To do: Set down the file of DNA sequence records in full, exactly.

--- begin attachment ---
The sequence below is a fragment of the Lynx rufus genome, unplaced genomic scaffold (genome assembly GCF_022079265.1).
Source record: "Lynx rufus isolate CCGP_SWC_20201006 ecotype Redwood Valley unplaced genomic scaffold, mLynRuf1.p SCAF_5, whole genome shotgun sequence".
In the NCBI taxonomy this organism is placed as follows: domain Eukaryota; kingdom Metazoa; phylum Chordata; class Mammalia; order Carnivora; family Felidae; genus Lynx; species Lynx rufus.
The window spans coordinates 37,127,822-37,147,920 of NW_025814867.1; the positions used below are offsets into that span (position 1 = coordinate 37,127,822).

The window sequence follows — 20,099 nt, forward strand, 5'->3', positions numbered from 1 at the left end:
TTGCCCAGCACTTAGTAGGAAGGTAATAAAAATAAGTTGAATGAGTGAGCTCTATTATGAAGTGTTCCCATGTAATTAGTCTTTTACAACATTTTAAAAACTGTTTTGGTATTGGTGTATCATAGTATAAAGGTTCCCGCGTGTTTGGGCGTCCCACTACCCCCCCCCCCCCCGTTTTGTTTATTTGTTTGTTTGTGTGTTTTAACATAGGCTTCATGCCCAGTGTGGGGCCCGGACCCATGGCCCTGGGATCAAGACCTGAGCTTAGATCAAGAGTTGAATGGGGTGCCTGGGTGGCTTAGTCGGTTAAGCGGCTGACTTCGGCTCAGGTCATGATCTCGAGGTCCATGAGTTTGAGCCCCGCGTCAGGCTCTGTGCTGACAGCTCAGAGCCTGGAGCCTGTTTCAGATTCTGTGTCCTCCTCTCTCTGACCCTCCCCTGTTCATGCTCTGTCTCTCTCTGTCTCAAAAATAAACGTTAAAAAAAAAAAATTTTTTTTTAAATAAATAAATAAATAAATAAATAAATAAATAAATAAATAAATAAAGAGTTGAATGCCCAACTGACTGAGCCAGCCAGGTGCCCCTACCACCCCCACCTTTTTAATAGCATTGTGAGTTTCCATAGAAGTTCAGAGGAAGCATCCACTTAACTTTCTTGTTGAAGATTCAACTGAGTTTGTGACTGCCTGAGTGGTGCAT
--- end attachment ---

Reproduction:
The sequence below is a fragment of the Lynx rufus genome, unplaced genomic scaffold (genome assembly GCF_022079265.1).
Source record: "Lynx rufus isolate CCGP_SWC_20201006 ecotype Redwood Valley unplaced genomic scaffold, mLynRuf1.p SCAF_5, whole genome shotgun sequence".
In the NCBI taxonomy this organism is placed as follows: domain Eukaryota; kingdom Metazoa; phylum Chordata; class Mammalia; order Carnivora; family Felidae; genus Lynx; species Lynx rufus.
The window spans coordinates 37,127,822-37,147,920 of NW_025814867.1; the positions used below are offsets into that span (position 1 = coordinate 37,127,822).

The window sequence follows — 20,099 nt, forward strand, 5'->3', positions numbered from 1 at the left end:
TTGCCCAGCACTTAGTAGGAAGGTAATAAAAATAAGTTGAATGAGTGAGCTCTATTATGAAGTGTTCCCATGTAATTAGTCTTTTACAACATTTTAAAAACTGTTTTGGTATTGGTGTATCATAGTATAAAGGTTCCCGCGTGTTTGGGCGTCCCACTACCCCCCCCCCCCCCGTTTTGTTTATTTGTTTGTTTGTGTGTTTTAACATAGGCTTCATGCCCAGTGTGGGGCCCGGACCCATGGCCCTGGGATCAAGACCTGAGCTTAGATCAAGAGTTGAATGGGGTGCCTGGGTGGCTTAGTCGGTTAAGCGGCTGACTTCGGCTCAGGTCATGATCTCGAGGTCCATGAGTTTGAGCCCCGCGTCAGGCTCTGTGCTGACAGCTCAGAGCCTGGAGCCTGTTTCAGATTCTGTGTCCTCCTCTCTCTGACCCTCCCCTGTTCATGCTCTGTCTCTCTCTGTCTCAAAAATAAACGTTAAAAAAAAAAAATTTTTTTTTAAATAAATAAATAAATAAATAAATAAATAAATAAATAAATAAATAAAGAGTTGAATGCCCAACTGACTGAGCCAGCCAGGTGCCCCTACCACCCCCACCTTTTTAATAGCATTGTGAGTTTCCATAGAAGTTCAGAGGAAGCATCCACTTAACTTTCTTGTTGAAGATTCAACTGAGTTTGTGACTGCCTGAGTGGTGCAT